The Lockheed F-104 Starfighter looked more like a rocket than an airplane. Out in front was a sharply pointed nose with a long pitot tube. The airplane’s straight, stubby wings were canted downward, and they were so thin and small, like fins, that you wondered how it could fly. Lockheed press releases even described the airplane as “the missile with a man in it.” For pilots, its tiny cross-section made it the kind of aircraft you put on like a glove. The cockpit was small but comfortable, and the pilot sat reclined with legs extended, the way you sit in a sports car.
From This Story
Early versions were designed with an ejection seat that fired downward, and to prevent injuries the pilot wore metal spurs attached to his flight boots, cowboy style. The spurs were connected to cables that would automatically pull his feet against the ejection seat during an ejection. Later, the seat was redesigned to fire upward, but the spurs stayed. Most pilots put their spurs on just before they boarded and took them off immediately after deplaning; others wore them around to show off. When I was a second lieutenant attending flying school, I saw an Air Force colonel wearing an orange flying suit and a dress military hat with “scrambled eggs” on the visor. His spurs were clinking and clanking as he walked. Then and there I knew I wanted to fly the Starfighter.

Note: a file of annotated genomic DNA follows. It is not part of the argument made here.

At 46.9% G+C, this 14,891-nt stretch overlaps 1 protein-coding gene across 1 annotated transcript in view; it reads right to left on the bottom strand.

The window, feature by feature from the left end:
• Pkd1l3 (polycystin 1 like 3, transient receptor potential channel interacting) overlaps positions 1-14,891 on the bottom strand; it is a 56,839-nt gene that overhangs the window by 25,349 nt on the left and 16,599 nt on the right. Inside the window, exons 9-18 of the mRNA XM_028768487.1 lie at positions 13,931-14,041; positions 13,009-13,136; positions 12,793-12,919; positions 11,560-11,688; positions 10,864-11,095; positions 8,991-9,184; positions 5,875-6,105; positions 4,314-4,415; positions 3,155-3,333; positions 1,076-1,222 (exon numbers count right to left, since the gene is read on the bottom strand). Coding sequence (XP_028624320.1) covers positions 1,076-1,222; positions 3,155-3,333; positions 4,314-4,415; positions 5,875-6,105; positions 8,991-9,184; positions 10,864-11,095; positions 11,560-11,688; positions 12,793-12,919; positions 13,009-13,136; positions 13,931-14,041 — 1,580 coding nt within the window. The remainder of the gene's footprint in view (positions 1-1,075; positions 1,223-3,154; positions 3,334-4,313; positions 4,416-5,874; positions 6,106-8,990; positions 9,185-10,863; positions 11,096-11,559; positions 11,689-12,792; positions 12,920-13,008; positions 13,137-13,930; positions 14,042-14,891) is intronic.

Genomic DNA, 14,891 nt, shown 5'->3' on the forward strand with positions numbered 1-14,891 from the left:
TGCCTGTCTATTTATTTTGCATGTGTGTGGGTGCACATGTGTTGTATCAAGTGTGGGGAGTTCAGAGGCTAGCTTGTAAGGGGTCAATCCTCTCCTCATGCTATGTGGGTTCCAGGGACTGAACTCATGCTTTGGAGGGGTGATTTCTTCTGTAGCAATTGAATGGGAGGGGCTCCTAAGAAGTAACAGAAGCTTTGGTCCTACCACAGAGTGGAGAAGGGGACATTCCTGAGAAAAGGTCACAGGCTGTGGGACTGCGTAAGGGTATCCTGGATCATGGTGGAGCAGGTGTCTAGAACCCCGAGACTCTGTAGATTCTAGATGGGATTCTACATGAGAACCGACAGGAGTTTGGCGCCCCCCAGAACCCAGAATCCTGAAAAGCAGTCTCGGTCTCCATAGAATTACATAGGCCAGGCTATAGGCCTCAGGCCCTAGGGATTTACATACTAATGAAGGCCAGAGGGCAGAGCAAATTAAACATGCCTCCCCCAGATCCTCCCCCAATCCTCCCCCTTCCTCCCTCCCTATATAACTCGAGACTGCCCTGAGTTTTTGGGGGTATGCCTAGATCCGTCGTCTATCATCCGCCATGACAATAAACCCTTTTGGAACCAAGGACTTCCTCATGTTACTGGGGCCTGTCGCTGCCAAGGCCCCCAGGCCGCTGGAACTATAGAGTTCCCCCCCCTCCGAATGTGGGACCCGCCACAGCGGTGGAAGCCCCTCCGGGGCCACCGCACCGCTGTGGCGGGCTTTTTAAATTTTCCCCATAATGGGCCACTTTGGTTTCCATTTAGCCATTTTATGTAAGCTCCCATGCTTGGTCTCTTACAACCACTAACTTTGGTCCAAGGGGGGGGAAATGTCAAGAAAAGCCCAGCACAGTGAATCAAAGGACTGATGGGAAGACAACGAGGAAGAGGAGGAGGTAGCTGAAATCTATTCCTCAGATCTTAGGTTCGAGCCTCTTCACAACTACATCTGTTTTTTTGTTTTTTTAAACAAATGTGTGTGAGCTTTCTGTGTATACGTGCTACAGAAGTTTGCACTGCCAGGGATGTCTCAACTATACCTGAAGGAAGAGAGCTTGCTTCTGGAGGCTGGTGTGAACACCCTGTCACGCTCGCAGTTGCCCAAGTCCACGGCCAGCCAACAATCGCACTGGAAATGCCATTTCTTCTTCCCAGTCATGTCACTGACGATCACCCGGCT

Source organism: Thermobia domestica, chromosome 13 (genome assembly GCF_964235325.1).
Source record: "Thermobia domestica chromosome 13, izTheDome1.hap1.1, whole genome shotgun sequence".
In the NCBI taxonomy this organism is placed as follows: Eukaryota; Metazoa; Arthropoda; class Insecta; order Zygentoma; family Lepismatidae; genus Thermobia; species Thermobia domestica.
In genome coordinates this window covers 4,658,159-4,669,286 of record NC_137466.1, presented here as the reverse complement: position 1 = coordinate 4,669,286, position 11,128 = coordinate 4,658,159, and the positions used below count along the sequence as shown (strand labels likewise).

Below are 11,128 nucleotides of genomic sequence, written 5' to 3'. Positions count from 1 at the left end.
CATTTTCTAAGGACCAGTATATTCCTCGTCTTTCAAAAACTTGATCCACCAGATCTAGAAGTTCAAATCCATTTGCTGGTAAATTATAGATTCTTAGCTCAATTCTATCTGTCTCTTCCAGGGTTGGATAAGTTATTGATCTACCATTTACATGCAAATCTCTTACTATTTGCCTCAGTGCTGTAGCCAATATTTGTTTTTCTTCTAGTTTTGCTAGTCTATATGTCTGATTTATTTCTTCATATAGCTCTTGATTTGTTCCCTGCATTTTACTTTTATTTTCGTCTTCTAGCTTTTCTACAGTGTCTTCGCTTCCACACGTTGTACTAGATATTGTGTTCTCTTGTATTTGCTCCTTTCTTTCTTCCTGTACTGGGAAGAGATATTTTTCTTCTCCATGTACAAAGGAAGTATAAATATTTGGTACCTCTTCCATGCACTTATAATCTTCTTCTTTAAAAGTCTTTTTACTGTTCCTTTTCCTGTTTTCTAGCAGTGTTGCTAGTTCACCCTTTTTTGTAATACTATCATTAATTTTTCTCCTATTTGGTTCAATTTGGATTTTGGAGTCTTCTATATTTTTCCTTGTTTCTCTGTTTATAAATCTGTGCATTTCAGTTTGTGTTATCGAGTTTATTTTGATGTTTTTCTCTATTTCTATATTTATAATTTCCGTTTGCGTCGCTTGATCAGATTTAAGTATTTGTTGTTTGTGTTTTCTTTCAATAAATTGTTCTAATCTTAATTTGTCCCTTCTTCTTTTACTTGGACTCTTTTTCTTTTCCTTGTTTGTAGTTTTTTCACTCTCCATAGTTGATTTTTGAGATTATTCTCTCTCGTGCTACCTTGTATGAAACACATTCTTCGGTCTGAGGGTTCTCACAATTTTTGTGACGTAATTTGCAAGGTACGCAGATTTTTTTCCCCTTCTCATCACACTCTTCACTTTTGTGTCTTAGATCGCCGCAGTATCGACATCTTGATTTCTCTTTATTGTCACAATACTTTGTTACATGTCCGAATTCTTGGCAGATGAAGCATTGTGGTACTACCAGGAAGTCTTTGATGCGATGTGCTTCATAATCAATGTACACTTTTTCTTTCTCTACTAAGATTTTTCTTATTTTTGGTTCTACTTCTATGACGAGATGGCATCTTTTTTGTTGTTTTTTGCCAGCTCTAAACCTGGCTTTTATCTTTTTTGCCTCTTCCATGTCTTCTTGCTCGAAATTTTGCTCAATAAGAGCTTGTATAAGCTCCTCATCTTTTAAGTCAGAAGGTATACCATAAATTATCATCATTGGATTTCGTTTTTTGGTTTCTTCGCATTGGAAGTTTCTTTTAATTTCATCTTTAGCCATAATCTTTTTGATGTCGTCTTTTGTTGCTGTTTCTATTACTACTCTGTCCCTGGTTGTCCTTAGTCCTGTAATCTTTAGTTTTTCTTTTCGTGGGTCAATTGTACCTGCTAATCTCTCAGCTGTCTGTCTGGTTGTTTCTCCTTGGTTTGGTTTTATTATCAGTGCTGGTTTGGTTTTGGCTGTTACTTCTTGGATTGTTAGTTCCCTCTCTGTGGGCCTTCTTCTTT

I got my chance in December 1963, when I was selected to attend the U.S. Air Force Test Pilot School at Edwards Air Force Base in California. At the time, the grand old man of supersonic flight, Colonel Charles E. “Chuck” Yeager, was the commandant of the school, and he was guiding the Air Force toward the new frontier of spaceflight.
Our class had 10 Air Force pilots, two Navy pilots, two NASA pilots, and one pilot each from Canada and the Netherlands. We all wanted to be part of the Space Age even though our very presence here put us in competition with NASA. The Air Force had initiated its own manned space program with the Boeing X-20 Dyna-Soar, a single-seat space vehicle scheduled to make its first flight in 1966, just three years away.